Friday, June 22, 2018
Immigration Article of the Day: White Deaths Exceed Births in a Majority of U.S. States -- A Census data brief by the Applied Population Lab written by Rogelio Sáenz and Kenneth M. Johnson
In 2016, more non-Hispanic whites died than were born in twenty-six states; more than at any time in U.S. history. Some 179 million residents or roughly 56 percent of the U.S. population, lived in these 26 states In contrast, non-Hispanic white (hereafter referred to as white) deaths exceeded births in just four states in 2004 and seventeen as recently as 2014. White deaths also exceeded white births in the nation as a whole for the first time in U.S. history in 2016, according to data from the National Center for Health Statistics. When births fail to keep pace with deaths, a region is said to have a "natural decrease" in population, which can only be offset by migration gains. In seventeen of the twenty-six states with white natural decreases, the white population diminished overall between 2015 and 2016. Our analysis of the demographic factors that cause white natural decrease suggests that more states are likely to experience it in the future.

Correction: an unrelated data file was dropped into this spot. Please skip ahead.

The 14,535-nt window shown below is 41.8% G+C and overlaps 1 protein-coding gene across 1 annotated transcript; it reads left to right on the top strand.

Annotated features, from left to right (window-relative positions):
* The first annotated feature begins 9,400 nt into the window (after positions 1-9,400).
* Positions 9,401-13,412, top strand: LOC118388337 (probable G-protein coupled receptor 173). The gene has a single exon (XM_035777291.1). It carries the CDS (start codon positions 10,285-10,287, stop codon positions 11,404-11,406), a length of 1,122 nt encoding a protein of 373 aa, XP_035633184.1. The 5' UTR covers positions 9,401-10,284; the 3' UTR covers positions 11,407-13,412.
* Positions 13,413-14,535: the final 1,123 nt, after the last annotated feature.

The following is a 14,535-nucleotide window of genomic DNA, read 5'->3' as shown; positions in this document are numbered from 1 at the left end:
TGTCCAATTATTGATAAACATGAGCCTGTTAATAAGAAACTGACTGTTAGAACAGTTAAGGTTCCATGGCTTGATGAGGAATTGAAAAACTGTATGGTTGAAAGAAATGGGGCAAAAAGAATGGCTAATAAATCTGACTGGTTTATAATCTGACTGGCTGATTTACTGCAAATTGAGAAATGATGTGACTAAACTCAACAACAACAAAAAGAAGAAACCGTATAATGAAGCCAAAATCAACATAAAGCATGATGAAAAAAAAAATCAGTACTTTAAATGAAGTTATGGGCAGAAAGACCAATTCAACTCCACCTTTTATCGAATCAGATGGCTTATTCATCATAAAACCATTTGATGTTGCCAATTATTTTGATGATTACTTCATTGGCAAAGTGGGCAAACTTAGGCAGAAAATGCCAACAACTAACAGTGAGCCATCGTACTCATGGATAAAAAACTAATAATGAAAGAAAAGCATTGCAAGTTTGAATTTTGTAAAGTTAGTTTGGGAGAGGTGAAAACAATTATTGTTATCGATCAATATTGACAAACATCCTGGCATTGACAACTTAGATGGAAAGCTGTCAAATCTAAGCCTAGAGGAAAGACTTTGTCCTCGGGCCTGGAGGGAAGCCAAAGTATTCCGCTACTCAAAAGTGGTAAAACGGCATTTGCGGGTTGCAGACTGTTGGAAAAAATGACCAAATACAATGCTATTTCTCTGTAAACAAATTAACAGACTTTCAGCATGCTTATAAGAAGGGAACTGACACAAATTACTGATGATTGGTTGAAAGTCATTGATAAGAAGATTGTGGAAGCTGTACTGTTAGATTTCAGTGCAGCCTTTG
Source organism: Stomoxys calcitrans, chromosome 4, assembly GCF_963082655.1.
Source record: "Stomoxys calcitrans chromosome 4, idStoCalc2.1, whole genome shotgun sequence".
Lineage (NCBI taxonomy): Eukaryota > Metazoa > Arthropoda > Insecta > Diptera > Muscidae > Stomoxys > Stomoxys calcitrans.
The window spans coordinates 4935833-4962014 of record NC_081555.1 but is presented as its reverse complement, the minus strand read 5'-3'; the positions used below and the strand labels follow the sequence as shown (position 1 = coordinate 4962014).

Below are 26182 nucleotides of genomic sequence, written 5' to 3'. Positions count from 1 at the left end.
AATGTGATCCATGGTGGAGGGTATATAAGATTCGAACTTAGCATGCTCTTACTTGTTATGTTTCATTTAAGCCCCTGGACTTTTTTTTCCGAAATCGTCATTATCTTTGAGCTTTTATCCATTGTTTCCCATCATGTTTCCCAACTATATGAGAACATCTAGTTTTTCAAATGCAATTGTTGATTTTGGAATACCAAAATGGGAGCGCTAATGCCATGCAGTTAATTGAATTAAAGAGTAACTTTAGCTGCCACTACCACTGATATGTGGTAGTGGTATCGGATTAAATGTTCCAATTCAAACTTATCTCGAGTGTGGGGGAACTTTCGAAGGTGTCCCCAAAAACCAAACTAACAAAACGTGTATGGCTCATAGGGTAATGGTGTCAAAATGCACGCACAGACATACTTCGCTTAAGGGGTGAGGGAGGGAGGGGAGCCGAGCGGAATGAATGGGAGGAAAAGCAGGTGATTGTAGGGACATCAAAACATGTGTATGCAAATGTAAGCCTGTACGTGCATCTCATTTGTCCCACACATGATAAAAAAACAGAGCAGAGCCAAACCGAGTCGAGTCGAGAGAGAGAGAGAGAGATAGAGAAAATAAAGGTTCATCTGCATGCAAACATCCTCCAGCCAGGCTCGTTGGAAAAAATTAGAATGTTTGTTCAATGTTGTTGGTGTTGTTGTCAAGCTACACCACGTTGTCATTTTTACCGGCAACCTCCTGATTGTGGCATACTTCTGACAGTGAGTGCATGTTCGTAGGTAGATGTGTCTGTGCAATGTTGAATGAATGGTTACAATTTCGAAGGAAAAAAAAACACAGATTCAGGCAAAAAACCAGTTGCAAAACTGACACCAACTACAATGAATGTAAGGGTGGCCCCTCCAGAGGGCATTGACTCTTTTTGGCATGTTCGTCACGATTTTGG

The growing incidence of this white natural decrease has important implications for the nation's demographic future. America is becoming more racially and ethnically diverse. Most scholarly research on diversity has focused on the influence that growing minority populations have played in fostering such diversity. For example, the substantial surplus of Latino births over deaths together with past immigration have contributed enormously to the growing diversity of the United States. But other demographic processes are also at work. These include the rising incidence of white natural decrease due to aging and below-replacement fertility among the 61 percent of the population who are white. As we shall see, the accelerating diversity of the U.S. population is a function of this white natural decrease as well as the growth of minority populations.
Thanks to Professor Michael Olivas for bringing this piece to my attention.